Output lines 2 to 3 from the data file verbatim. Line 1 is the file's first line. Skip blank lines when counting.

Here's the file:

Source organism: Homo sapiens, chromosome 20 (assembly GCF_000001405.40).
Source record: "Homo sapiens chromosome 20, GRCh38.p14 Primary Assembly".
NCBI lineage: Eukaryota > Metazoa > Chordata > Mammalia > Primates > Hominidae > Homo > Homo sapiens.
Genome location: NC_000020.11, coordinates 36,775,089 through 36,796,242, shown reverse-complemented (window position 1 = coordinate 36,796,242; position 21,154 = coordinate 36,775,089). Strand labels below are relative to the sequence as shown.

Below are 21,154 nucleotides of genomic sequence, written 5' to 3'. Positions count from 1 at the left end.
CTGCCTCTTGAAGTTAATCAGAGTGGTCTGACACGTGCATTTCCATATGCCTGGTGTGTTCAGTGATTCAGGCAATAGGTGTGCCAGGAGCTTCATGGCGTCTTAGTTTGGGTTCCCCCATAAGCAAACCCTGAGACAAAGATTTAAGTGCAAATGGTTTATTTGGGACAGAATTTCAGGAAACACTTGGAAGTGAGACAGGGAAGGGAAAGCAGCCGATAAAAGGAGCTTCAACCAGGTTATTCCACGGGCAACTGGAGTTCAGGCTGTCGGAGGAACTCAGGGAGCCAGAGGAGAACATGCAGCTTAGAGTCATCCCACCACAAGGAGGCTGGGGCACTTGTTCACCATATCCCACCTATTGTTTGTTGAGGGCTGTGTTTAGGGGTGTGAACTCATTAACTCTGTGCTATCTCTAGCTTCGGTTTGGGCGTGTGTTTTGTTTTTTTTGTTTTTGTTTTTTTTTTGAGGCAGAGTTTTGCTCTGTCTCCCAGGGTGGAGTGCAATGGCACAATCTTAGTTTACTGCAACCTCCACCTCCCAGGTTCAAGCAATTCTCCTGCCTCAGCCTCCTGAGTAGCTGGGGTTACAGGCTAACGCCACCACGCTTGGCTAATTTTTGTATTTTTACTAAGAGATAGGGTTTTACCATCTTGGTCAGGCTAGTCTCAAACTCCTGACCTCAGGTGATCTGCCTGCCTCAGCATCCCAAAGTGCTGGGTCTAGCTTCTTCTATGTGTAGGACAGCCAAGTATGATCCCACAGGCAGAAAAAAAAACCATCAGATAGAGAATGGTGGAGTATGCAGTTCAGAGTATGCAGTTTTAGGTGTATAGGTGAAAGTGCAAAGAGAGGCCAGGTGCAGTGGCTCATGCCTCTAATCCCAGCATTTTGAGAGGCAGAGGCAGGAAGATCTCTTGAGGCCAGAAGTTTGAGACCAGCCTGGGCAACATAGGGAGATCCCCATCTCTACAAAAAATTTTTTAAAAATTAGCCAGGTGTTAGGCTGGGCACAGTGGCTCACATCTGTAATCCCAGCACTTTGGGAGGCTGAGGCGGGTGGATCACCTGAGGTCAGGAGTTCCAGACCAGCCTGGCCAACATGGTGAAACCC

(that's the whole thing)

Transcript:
Source record: "Homo sapiens chromosome 20, GRCh38.p14 Primary Assembly".
NCBI lineage: Eukaryota > Metazoa > Chordata > Mammalia > Primates > Hominidae > Homo > Homo sapiens.